Artificial illumination is widely used in the poultry industry, and both the optimum photoperiod and light wavelength have been investigated [1, 2]. We previously showed that red light (RL) supplementation increases the laying rate of pigeons and alters the expression of the circadian gene BMAL1 [3, 4], and another investigation performed in experimental rooms reached the similar conclusion that RL promotes pigeon egg production while blue light (BL) has the opposite effect [5]. Additionally, our de novo transcriptome studies revealed that differentially expressed genes (DEGs) E2F1, BMP15, HSD11B1, and Smad10 involved in monochromatic light affect pigeon reproduction (unpublished data). However, little is known about how post-transcriptional gene regulation affects egg production in pigeons.

MicroRNAs (miRNAs) are a class of endogenous small non-coding RNA that play vital roles in various processes by guiding the association between the RNA-induced silencing complex and target RNAs in reproductive tissues [6]. Functional miRNA targets are localised near the 3′ untranslated region (UTR) of protein-coding genes in relatively unstructured regions, which are occasionally in the 5’ UTR and within mRNA coding sequences [79]. Although a huge number of miRNAs have been identified in animals [10, 11], miRNAs in pigeons have not been reported to date. Xu et al. (2014) suggested that G-miR-143 is involved in ovarian function, including hormone secretion and reproduction processes [12]. Meanwhile, miR-202 is associated with oestrogen synthesis in chickens [13]. Thus, miRNAs are clearly important for ovarian activities in animals.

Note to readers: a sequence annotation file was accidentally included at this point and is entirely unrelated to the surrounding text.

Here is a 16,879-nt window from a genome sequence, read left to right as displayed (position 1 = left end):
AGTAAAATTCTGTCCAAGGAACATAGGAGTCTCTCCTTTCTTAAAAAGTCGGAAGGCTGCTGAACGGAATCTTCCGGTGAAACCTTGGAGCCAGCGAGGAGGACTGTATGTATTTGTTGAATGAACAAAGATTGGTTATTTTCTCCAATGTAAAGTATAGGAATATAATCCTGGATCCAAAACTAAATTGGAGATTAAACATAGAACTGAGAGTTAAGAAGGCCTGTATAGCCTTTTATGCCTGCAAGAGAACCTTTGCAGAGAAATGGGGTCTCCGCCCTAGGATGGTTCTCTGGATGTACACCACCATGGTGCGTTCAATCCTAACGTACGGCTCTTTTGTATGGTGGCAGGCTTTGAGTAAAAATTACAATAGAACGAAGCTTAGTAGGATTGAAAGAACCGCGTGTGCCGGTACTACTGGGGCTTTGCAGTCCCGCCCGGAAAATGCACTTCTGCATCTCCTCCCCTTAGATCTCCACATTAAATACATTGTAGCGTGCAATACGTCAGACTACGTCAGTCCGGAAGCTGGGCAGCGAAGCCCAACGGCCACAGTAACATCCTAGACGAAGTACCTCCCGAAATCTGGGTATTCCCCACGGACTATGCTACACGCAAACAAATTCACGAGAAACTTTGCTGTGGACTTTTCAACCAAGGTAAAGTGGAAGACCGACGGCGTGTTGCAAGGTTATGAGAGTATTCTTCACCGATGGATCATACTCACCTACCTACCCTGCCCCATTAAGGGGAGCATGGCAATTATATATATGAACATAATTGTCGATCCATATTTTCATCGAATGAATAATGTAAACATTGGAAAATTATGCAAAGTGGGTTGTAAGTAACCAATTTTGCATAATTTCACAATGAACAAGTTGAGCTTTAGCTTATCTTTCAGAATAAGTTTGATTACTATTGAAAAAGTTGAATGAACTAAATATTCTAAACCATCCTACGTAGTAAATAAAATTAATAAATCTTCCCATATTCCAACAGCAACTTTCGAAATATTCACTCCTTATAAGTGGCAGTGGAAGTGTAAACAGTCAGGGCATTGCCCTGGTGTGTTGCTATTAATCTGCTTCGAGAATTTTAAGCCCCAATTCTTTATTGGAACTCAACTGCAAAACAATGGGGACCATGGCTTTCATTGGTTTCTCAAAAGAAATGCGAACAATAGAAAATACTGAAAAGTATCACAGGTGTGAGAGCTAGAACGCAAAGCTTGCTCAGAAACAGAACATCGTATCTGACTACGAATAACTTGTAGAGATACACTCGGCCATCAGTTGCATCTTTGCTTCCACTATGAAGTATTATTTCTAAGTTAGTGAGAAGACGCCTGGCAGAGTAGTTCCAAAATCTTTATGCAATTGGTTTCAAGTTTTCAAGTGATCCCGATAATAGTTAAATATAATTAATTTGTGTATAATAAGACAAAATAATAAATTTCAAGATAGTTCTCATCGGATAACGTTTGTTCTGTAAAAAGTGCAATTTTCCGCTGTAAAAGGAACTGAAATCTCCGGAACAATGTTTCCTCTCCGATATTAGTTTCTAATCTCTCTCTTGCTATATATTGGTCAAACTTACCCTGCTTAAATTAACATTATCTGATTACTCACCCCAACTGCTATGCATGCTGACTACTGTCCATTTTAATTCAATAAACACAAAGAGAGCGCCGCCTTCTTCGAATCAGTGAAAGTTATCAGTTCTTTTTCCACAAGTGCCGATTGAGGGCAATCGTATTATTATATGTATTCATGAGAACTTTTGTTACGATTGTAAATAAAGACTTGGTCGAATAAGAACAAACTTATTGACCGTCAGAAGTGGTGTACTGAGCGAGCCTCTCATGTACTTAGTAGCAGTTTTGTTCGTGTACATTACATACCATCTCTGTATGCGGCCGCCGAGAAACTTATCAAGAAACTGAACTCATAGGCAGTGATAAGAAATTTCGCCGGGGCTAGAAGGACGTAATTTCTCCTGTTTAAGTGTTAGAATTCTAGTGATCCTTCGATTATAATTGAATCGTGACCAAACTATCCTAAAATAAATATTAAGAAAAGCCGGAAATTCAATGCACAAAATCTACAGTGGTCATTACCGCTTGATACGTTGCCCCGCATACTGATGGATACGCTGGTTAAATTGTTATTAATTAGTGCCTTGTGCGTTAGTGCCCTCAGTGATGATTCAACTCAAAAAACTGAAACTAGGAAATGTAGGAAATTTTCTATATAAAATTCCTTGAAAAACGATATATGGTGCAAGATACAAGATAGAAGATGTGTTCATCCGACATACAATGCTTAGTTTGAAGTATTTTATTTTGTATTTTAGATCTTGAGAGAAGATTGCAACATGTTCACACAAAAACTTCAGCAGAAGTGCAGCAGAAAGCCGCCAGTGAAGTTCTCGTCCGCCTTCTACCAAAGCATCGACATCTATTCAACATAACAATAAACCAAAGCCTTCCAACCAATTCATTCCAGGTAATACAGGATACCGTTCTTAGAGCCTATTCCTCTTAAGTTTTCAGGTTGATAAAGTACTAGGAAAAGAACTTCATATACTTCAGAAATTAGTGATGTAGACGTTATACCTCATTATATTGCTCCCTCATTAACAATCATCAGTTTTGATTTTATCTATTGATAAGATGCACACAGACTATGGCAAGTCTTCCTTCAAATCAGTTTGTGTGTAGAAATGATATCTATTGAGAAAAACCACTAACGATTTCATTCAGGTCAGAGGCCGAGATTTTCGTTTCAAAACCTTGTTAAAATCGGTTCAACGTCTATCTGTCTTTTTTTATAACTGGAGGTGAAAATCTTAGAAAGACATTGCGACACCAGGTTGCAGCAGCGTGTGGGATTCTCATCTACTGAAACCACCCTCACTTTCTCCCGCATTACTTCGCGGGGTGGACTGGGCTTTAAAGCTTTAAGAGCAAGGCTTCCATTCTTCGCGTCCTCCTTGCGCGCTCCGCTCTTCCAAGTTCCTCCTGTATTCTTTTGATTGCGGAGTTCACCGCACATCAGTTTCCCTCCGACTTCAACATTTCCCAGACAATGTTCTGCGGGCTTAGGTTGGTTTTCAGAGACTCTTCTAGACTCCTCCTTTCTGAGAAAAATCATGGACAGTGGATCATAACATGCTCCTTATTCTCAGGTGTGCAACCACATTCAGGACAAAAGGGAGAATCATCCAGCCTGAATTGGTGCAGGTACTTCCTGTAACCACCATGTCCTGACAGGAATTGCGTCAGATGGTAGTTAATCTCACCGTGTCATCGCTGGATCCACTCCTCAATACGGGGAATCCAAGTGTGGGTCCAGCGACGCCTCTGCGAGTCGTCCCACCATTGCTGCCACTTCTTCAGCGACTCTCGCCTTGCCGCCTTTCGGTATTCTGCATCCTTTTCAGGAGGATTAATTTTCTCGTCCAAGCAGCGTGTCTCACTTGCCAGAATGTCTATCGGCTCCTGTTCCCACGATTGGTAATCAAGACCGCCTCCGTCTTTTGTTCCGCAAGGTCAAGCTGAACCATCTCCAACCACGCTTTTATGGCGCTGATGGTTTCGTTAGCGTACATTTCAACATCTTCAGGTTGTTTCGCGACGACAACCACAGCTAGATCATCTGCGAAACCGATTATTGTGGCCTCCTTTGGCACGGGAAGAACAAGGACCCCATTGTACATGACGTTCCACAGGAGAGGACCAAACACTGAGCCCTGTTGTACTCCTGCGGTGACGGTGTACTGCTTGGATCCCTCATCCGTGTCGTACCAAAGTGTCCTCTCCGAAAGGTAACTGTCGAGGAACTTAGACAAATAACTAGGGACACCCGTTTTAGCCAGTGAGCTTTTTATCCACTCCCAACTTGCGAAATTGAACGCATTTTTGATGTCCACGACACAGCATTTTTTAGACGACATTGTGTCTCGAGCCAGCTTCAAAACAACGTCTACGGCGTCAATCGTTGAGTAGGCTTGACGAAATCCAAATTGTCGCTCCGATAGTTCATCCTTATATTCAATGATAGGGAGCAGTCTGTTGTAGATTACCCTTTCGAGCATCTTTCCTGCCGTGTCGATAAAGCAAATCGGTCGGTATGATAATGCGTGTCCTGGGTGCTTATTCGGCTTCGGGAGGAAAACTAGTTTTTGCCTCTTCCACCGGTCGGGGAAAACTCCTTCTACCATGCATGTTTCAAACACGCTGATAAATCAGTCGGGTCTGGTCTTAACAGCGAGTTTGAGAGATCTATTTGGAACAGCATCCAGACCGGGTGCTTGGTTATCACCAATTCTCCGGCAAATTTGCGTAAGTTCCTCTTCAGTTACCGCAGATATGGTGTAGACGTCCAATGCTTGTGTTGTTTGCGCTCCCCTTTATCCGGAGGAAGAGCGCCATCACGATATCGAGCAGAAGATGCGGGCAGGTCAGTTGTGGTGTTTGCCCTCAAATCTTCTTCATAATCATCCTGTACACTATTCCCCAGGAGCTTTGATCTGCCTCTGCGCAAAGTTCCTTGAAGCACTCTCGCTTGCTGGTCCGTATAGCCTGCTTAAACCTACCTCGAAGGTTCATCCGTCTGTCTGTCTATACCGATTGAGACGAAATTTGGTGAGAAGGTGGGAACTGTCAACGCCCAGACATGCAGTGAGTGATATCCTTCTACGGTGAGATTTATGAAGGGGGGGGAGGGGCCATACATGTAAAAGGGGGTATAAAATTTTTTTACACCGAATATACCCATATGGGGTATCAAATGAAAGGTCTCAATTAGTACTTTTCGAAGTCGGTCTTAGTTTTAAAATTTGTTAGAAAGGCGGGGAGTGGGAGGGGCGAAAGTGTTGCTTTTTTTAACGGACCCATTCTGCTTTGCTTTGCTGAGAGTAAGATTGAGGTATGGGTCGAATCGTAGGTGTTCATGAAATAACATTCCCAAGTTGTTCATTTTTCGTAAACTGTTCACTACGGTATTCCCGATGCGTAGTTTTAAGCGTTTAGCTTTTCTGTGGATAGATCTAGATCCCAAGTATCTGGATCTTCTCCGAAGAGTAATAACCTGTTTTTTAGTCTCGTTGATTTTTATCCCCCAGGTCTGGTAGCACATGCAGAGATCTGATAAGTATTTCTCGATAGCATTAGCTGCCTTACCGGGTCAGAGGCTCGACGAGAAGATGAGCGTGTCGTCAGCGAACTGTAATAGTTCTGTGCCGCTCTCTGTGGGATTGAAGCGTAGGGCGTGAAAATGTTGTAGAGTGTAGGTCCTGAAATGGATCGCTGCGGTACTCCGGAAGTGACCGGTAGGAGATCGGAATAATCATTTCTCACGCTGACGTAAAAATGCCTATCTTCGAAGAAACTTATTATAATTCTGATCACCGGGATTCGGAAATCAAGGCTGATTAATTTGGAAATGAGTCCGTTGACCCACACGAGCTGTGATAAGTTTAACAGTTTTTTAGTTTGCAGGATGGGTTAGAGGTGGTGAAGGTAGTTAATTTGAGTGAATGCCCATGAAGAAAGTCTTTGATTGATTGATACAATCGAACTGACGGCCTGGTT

The White King pigeon (Columba livia) is an important commercial meat pigeon that has become popular in China. Monochromatic light can affect egg production in pigeons, but little is known about how it may influence pigeon reproduction. In this study, Illumina high-throughput sequencing was used to identify miRNAs involved in regulating pigeon follicular development under exposure to different monochromatic light-emitting diodes (LEDs). Combined with our previous ovary transcriptomic data, the results enhance our understanding of the mechanism by which monochromatic light shortens the oviposition interval in pigeons.

Methods

Ethics approval